Ogre philosophy goes deeper than this, though. They are deeply interested in the world and their relationship to it. And by “the world” I mean every plant, animal, stream, mountain, and bowl of ale. They make elves seem superficial and make dwarves sound silly. They can laugh (and an ogre’s laugh will startle you out of your small clothes, if you’ve never seen it), but even in their laughter they are appreciating the deeper currents of the joke. We sprites live in the moment. Not for us to worry about tomorrow. Ogres view the moment as no more than a leaf in a breeze. They’re interested in the wind.

Others can tell you about ogre history. They can fill you in about why ogres so often hire out to mercenary bands, why so many of them wind up being tunnelers, and the complexities of ogre social life. Look elsewhere to learn about ogre folk customs or their weird system of self-governing. There are plenty of books on the subjects.

I only wanted to tell you what I know, and especially what I know about John Golly. An ogre is steadfast, honorable, utterly fearless, and the best friend anyone could ever have.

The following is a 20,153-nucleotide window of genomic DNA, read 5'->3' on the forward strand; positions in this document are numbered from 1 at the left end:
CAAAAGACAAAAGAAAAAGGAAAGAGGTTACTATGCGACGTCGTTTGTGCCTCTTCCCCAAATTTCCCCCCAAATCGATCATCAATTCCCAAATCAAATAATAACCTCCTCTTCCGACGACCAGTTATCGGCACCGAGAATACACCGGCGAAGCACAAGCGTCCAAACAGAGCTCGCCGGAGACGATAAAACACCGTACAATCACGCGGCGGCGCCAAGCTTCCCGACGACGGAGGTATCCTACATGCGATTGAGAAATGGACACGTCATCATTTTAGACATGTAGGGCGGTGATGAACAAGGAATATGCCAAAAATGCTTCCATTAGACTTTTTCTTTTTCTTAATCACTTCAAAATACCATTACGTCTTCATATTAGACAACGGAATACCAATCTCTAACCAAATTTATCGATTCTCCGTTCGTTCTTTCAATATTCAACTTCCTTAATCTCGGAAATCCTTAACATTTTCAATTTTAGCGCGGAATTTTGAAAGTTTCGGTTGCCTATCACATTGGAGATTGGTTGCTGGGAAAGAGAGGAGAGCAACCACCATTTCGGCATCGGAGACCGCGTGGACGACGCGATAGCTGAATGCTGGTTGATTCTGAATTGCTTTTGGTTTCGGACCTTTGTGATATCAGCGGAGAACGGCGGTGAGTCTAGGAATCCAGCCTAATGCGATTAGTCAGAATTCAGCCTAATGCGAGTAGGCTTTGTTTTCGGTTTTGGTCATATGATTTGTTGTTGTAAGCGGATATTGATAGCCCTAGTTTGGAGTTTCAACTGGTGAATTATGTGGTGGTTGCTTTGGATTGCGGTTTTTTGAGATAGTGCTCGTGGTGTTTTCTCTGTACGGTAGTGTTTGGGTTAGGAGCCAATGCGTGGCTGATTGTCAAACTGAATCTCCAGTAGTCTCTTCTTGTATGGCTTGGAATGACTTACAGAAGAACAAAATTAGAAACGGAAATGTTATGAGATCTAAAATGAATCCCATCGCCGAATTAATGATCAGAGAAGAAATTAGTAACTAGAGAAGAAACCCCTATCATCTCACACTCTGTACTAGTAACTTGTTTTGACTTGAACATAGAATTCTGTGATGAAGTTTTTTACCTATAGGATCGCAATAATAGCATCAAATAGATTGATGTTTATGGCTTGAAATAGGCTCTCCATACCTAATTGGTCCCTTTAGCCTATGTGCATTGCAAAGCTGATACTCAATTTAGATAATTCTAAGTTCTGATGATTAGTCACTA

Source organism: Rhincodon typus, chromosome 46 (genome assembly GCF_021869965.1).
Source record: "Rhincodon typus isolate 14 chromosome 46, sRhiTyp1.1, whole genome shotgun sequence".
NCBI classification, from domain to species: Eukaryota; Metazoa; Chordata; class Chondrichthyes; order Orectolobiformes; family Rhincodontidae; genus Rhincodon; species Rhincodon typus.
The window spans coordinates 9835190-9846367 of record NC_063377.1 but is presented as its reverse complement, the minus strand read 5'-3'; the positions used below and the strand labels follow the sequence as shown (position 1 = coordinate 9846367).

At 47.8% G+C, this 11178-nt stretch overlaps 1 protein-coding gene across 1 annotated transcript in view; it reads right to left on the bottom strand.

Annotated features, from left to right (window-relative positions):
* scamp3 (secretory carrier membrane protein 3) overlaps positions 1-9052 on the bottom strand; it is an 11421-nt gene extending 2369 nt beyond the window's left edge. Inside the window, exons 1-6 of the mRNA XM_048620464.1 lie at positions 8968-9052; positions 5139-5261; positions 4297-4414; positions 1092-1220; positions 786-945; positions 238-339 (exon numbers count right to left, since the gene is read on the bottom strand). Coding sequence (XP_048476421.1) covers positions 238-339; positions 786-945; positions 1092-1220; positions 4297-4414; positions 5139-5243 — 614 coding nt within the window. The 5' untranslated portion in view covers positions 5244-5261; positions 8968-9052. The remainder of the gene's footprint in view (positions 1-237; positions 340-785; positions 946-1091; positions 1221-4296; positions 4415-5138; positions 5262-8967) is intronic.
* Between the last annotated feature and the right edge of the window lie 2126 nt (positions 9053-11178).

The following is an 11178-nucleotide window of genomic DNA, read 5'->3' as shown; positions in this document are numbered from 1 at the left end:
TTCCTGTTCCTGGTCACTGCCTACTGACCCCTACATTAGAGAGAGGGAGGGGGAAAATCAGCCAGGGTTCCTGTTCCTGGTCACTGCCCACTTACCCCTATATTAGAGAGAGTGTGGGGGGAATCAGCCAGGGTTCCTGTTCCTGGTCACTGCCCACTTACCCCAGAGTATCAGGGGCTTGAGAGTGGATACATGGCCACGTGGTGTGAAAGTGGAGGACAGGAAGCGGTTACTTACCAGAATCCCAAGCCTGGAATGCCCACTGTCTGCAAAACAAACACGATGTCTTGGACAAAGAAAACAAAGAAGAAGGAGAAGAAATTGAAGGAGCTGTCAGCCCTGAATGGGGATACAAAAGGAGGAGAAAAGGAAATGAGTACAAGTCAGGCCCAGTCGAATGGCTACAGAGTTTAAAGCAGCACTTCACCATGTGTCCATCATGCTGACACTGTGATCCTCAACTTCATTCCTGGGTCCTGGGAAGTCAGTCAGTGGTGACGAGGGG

Especially me, Quinn-the-Sprite.

 

 

Janus

I did not make my goal of getting A Child of Great Promise editor-ready by the end of the year. I won’t even pretend I came close. But the first draft is done and I’m about a third of the way through the second draft. After that will come my own editing pass, then off it goes. Shall we say end of January? Sure. All together now: end of January.

One other Thing of Consequence happened in December. I’m going to Scotland with my wife, son, and his wife and son. We’ll be going in June for about 15 days. As you might infer from my last name, Scotland is ancestral country for me. Having already been to Italy (that’s the Vincenti side), this leaves only the Netherlands (Van Dusen) to complete my Historical Touchstones Tour. I doubt the Dutch are going to see me, though. Higher on the list is the Adriatic and the Pyrenees. And maybe Italy again, because you just can’t go to Italy too often.